False advertising, Kevin! I only clicked on this post because you used the thumbnail of the blonde who cant find her bra. God bless her. Then I scroll down to read that you've gone to the dark side and are having empathy for the minions of the DMV's car tax scam? Boo.
I kid, I kid! I actually enjoyed reading this post. However, I have to say I'm still skeptical. I think I understand what you are getting at, but as you said that there was no rhyme or reason for all this mental negativity you were bouncing around in your head, aren't the examples you gave really just a swing of the pendulum in the other direction... optimistic projections? Which also have no rhyme or reason to them?
Is it not true that in actuality we have no basis of knowing the motivations of others evincing the behavior we find objectionable or annoying? We can always *imagine* a variety of possible explanations, some of which may align more closely with what we perceive our own experiences to be, but we don't have any way of knowing that those explanations are actually correct. I think in many practical applications of this kind of empathy, because it isn't based on an exchange of information, it would more likely be a concoction of the imagination rather than a perception of reality.
I totally get where you're coming from though. I have those negative thoughts in my mind too.
You see what I did there? Now, is it because I'm an argumentative asshole, or did I just have a bad day?
Damn...I can't stop.
@JohnLindquist Since you didn't pay me for the full argument, I'll give you half an argument! We can't know exactly what people's motivations are, but everything they are expressing is trying to meet some need, and we all have the same needs as humans. So, let's take a conflict. Someone says to you "You're an uncaring narcissistic asshole because you're against taxes!" You could take this and hit him right back by calling him another name.
But how does this help anyone or resolve anything? He calls you an asshole and you call him a dickhead, and everyone leaves angry.
An empathetic approach would be to first, step back for a second. This guy is expressing some anger from something in his past, not you. We know this because you didn't physically threaten him, it was just some words, but you can still connect with him as a human despite his expression of anger.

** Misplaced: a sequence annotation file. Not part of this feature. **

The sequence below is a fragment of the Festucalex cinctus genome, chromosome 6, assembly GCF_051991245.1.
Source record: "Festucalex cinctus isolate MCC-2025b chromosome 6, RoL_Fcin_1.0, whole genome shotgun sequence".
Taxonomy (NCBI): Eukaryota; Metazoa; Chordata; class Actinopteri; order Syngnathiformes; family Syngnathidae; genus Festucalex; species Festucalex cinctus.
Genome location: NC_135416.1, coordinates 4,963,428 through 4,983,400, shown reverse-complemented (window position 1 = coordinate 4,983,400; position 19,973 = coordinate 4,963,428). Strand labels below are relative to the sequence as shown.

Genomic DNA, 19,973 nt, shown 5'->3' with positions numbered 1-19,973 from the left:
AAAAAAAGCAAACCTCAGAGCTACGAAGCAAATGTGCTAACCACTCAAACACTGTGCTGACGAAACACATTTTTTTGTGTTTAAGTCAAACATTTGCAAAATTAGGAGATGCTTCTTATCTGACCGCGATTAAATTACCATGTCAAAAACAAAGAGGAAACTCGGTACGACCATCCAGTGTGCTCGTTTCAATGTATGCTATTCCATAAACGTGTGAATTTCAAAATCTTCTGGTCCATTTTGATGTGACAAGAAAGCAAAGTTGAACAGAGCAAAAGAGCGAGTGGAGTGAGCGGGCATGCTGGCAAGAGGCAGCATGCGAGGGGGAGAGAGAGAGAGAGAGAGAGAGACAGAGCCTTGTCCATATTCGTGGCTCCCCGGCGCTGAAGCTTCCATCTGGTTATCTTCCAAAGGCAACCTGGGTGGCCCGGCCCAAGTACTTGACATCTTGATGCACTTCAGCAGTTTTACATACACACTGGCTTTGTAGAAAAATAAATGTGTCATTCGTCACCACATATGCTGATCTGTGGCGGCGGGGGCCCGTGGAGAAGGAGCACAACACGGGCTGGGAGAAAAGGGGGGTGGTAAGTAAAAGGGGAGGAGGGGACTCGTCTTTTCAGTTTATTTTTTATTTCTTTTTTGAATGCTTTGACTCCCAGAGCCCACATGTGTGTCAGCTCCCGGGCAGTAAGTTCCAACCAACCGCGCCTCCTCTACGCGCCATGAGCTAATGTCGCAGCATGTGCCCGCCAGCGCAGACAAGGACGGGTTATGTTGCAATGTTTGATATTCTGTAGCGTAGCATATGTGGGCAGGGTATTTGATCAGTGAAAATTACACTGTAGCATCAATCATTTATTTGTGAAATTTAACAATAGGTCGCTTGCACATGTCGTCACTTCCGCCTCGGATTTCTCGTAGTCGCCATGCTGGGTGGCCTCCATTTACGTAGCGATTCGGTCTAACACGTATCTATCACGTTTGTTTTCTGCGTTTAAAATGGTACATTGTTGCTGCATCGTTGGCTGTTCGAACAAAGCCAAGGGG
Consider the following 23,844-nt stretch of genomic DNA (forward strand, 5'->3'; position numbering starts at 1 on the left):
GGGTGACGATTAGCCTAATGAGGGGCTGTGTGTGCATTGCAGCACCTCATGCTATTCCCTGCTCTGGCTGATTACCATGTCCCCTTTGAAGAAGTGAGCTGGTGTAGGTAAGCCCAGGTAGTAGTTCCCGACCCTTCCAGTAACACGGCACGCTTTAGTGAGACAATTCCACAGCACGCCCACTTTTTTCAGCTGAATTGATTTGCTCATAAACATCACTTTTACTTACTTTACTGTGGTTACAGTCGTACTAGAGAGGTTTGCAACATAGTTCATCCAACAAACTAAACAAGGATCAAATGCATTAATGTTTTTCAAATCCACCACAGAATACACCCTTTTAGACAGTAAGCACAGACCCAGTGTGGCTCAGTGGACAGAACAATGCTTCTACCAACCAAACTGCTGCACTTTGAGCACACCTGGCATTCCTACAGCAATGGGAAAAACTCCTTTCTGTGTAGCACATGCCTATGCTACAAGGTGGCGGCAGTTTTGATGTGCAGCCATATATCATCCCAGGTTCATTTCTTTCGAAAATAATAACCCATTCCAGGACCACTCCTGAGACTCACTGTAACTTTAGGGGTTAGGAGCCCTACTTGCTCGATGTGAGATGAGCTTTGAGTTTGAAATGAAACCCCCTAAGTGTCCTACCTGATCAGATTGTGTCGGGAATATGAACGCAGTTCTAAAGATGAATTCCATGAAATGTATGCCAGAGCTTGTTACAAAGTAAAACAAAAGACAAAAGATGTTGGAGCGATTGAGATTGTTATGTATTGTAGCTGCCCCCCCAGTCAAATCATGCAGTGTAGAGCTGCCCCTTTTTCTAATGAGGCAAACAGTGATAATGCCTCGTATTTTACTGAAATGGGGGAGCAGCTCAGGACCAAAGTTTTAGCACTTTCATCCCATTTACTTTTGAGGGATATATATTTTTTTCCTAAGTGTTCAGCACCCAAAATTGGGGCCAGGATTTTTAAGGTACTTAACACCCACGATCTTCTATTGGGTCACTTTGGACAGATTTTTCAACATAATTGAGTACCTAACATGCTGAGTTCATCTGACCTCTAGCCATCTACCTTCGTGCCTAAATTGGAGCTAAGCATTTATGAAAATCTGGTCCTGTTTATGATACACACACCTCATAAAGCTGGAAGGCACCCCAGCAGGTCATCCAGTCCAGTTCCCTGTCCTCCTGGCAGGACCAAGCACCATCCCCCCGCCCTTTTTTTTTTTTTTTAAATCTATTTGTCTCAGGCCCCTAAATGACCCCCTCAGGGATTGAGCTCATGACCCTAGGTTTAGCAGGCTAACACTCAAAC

So after taking a step back and not taking it personally (not the easiest thing), you could ask him "It sounds like you're feeling angry because you see my position as harmful to others, and you value helping people?" Then he might feel heard and understood, if not, he will correct you and you can have a conversation from there instead of an unproductive argument.
So it's more than just a concoction of imagination or "the power of positve thinking". It's actually getting to the root of emotions rather than just knee-jerk reacting to them.
Unless you paid him to argue. Then you should ask for a refund! :)
so it seems to me that you've clarified that you cannot *truly* apply
empathy randomly to strangers, as it requires a conversation and
exchange of information to be accurate. It appears to rely on a
meaningful and substantial dialogue, that includes an honest disclosure
of the empathy target's actual beliefs and experiences and possibly the
emotions attached to those things. Thus it seems to me that empathy's
utility is in its ability to serve as a strategic tool rather than a
general outlook or philosophy.
Also, not to keep arguing past my time limit, but I don't agree that we all have the same needs as humans or that what people express is just trying to meet one of those needs. Sure, at some very basic level of physical or emotional "wants and needs" as Maslow has defined it, we are all very similar. However, that's just kind of the surface stuff; we may never be able to know why some people do the things they do or say the things they say or have the beliefs that they hold, and there might not be a rational explanation for their expressions or behavior. There are people that are beyond comprehension or are so difficult to communicate with that no meaningful dialogue or exchange of reliable information is possible.
From a philosophical perspective it seems this is a bit of a logic trap. I'm not even sure what empathy really means or if we are using the term properly, now that I have looked into it. I checked Wikipedia and discovered it has conflicting definitions: "Empathy is the ability to mutually experience the thoughts, emotions, and direct experience of others."
Yet another Wikipedia entry states "Empathy is the capacity to recognize emotions that are being experienced by another sentient or fictional being."
These are two completely different things.
you use the first definition, you'd have to invent a faculty that
doesn't exist, but I imagine it would be akin to the abilities of the
"empath" Counselor Troi on Star Trek: Next Generation. The second
definition seems a little bit more within the realm of human ability
although I'm not too sure about the fictional part. Again, that would
seem to involve projection since if the empathy target is fictional then
it doesn't actually exist. Its just a concoction of the imagination
and exists only in the mind of the subject being asked to be empathic.
Wow...philosophy is exhausting. I need a nap.